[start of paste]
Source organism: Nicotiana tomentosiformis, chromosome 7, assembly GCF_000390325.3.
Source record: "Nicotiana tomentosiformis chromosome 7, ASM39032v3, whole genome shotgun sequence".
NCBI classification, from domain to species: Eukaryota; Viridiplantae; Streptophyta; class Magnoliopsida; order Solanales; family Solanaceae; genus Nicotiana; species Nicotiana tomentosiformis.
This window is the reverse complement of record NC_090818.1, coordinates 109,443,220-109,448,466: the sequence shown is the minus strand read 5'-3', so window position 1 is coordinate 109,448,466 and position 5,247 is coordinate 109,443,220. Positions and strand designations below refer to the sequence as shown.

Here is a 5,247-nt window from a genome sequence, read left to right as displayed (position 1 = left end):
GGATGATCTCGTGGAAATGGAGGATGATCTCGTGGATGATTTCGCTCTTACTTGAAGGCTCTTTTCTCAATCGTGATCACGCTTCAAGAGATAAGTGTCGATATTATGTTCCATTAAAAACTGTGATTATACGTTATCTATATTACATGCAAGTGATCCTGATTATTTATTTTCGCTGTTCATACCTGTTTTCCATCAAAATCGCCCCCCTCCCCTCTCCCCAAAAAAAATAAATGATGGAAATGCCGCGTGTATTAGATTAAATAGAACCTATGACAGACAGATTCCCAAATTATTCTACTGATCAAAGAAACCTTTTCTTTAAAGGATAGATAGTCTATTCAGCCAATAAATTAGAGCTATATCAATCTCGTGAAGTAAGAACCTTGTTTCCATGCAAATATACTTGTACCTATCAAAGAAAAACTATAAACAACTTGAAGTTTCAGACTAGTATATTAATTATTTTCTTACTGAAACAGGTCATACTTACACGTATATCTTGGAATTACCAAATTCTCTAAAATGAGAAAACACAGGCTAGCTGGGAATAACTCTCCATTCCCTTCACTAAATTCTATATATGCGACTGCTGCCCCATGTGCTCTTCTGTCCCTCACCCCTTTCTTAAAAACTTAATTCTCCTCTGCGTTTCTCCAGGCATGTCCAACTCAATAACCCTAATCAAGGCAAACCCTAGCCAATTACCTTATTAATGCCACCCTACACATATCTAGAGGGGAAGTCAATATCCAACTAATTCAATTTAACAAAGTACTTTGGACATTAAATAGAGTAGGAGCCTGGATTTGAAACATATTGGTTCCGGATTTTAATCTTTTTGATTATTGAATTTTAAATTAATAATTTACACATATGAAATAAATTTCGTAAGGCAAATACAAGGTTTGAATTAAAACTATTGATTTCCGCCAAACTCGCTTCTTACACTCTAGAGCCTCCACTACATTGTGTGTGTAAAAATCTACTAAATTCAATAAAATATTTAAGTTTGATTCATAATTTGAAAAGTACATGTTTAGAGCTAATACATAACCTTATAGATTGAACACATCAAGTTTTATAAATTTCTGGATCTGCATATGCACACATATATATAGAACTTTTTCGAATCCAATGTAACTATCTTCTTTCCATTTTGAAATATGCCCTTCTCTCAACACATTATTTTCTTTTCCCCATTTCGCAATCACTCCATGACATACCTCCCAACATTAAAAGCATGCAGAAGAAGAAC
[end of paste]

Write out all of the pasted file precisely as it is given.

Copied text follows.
Source organism: Nicotiana tomentosiformis, chromosome 7, assembly GCF_000390325.3.
Source record: "Nicotiana tomentosiformis chromosome 7, ASM39032v3, whole genome shotgun sequence".
NCBI classification, from domain to species: Eukaryota; Viridiplantae; Streptophyta; class Magnoliopsida; order Solanales; family Solanaceae; genus Nicotiana; species Nicotiana tomentosiformis.
This window is the reverse complement of record NC_090818.1, coordinates 109,443,220-109,448,466: the sequence shown is the minus strand read 5'-3', so window position 1 is coordinate 109,448,466 and position 5,247 is coordinate 109,443,220. Positions and strand designations below refer to the sequence as shown.

Here is a 5,247-nt window from a genome sequence, read left to right as displayed (position 1 = left end):
GGATGATCTCGTGGAAATGGAGGATGATCTCGTGGATGATTTCGCTCTTACTTGAAGGCTCTTTTCTCAATCGTGATCACGCTTCAAGAGATAAGTGTCGATATTATGTTCCATTAAAAACTGTGATTATACGTTATCTATATTACATGCAAGTGATCCTGATTATTTATTTTCGCTGTTCATACCTGTTTTCCATCAAAATCGCCCCCCTCCCCTCTCCCCAAAAAAAATAAATGATGGAAATGCCGCGTGTATTAGATTAAATAGAACCTATGACAGACAGATTCCCAAATTATTCTACTGATCAAAGAAACCTTTTCTTTAAAGGATAGATAGTCTATTCAGCCAATAAATTAGAGCTATATCAATCTCGTGAAGTAAGAACCTTGTTTCCATGCAAATATACTTGTACCTATCAAAGAAAAACTATAAACAACTTGAAGTTTCAGACTAGTATATTAATTATTTTCTTACTGAAACAGGTCATACTTACACGTATATCTTGGAATTACCAAATTCTCTAAAATGAGAAAACACAGGCTAGCTGGGAATAACTCTCCATTCCCTTCACTAAATTCTATATATGCGACTGCTGCCCCATGTGCTCTTCTGTCCCTCACCCCTTTCTTAAAAACTTAATTCTCCTCTGCGTTTCTCCAGGCATGTCCAACTCAATAACCCTAATCAAGGCAAACCCTAGCCAATTACCTTATTAATGCCACCCTACACATATCTAGAGGGGAAGTCAATATCCAACTAATTCAATTTAACAAAGTACTTTGGACATTAAATAGAGTAGGAGCCTGGATTTGAAACATATTGGTTCCGGATTTTAATCTTTTTGATTATTGAATTTTAAATTAATAATTTACACATATGAAATAAATTTCGTAAGGCAAATACAAGGTTTGAATTAAAACTATTGATTTCCGCCAAACTCGCTTCTTACACTCTAGAGCCTCCACTACATTGTGTGTGTAAAAATCTACTAAATTCAATAAAATATTTAAGTTTGATTCATAATTTGAAAAGTACATGTTTAGAGCTAATACATAACCTTATAGATTGAACACATCAAGTTTTATAAATTTCTGGATCTGCATATGCACACATATATATAGAACTTTTTCGAATCCAATGTAACTATCTTCTTTCCATTTTGAAATATGCCCTTCTCTCAACACATTATTTTCTTTTCCCCATTTCGCAATCACTCCATGACATACCTCCCAACATTAAAAGCATGCAGAAGAAGAAC